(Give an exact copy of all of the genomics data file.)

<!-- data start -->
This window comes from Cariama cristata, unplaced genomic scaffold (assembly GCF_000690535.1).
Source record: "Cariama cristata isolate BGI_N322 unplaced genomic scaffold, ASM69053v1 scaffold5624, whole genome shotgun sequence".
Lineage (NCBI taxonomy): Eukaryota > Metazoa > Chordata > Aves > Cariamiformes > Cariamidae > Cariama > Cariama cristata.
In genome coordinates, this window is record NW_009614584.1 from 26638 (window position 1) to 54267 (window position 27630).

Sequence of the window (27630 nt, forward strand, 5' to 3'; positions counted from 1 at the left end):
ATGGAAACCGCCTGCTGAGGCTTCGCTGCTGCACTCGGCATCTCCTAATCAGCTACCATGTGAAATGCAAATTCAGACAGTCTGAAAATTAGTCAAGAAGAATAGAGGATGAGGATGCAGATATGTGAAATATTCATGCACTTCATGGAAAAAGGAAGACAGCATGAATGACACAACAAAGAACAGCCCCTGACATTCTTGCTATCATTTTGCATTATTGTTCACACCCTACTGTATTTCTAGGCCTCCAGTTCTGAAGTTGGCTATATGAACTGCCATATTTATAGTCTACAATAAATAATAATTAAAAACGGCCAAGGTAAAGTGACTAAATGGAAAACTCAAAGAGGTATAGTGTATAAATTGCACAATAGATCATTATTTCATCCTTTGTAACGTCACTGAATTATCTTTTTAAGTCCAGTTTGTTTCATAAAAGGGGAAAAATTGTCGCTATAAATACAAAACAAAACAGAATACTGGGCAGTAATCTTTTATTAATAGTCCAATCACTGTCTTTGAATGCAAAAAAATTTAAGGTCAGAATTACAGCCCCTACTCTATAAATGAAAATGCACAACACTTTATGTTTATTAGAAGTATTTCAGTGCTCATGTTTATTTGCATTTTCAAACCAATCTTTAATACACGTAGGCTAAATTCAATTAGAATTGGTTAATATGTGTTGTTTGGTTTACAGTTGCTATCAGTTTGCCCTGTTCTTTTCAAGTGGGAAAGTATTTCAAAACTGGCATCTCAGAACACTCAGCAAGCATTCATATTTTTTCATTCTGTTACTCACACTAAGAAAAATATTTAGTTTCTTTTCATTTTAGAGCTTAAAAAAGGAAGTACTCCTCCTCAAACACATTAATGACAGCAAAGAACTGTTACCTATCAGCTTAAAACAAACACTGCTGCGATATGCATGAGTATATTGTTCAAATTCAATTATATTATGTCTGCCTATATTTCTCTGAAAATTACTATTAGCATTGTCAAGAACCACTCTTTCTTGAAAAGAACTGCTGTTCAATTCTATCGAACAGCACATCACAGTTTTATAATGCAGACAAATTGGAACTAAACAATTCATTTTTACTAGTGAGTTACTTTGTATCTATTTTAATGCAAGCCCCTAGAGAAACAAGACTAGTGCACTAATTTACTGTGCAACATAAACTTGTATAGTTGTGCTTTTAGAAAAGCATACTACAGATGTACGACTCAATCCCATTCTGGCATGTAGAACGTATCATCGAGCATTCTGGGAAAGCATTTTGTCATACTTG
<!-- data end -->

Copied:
This window comes from Cariama cristata, unplaced genomic scaffold (assembly GCF_000690535.1).
Source record: "Cariama cristata isolate BGI_N322 unplaced genomic scaffold, ASM69053v1 scaffold5624, whole genome shotgun sequence".
Lineage (NCBI taxonomy): Eukaryota > Metazoa > Chordata > Aves > Cariamiformes > Cariamidae > Cariama > Cariama cristata.
In genome coordinates, this window is record NW_009614584.1 from 26638 (window position 1) to 54267 (window position 27630).

Sequence of the window (27630 nt, forward strand, 5' to 3'; positions counted from 1 at the left end):
ATGGAAACCGCCTGCTGAGGCTTCGCTGCTGCACTCGGCATCTCCTAATCAGCTACCATGTGAAATGCAAATTCAGACAGTCTGAAAATTAGTCAAGAAGAATAGAGGATGAGGATGCAGATATGTGAAATATTCATGCACTTCATGGAAAAAGGAAGACAGCATGAATGACACAACAAAGAACAGCCCCTGACATTCTTGCTATCATTTTGCATTATTGTTCACACCCTACTGTATTTCTAGGCCTCCAGTTCTGAAGTTGGCTATATGAACTGCCATATTTATAGTCTACAATAAATAATAATTAAAAACGGCCAAGGTAAAGTGACTAAATGGAAAACTCAAAGAGGTATAGTGTATAAATTGCACAATAGATCATTATTTCATCCTTTGTAACGTCACTGAATTATCTTTTTAAGTCCAGTTTGTTTCATAAAAGGGGAAAAATTGTCGCTATAAATACAAAACAAAACAGAATACTGGGCAGTAATCTTTTATTAATAGTCCAATCACTGTCTTTGAATGCAAAAAAATTTAAGGTCAGAATTACAGCCCCTACTCTATAAATGAAAATGCACAACACTTTATGTTTATTAGAAGTATTTCAGTGCTCATGTTTATTTGCATTTTCAAACCAATCTTTAATACACGTAGGCTAAATTCAATTAGAATTGGTTAATATGTGTTGTTTGGTTTACAGTTGCTATCAGTTTGCCCTGTTCTTTTCAAGTGGGAAAGTATTTCAAAACTGGCATCTCAGAACACTCAGCAAGCATTCATATTTTTTCATTCTGTTACTCACACTAAGAAAAATATTTAGTTTCTTTTCATTTTAGAGCTTAAAAAAGGAAGTACTCCTCCTCAAACACATTAATGACAGCAAAGAACTGTTACCTATCAGCTTAAAACAAACACTGCTGCGATATGCATGAGTATATTGTTCAAATTCAATTATATTATGTCTGCCTATATTTCTCTGAAAATTACTATTAGCATTGTCAAGAACCACTCTTTCTTGAAAAGAACTGCTGTTCAATTCTATCGAACAGCACATCACAGTTTTATAATGCAGACAAATTGGAACTAAACAATTCATTTTTACTAGTGAGTTACTTTGTATCTATTTTAATGCAAGCCCCTAGAGAAACAAGACTAGTGCACTAATTTACTGTGCAACATAAACTTGTATAGTTGTGCTTTTAGAAAAGCATACTACAGATGTACGACTCAATCCCATTCTGGCATGTAGAACGTATCATCGAGCATTCTGGGAAAGCATTTTGTCATACTTG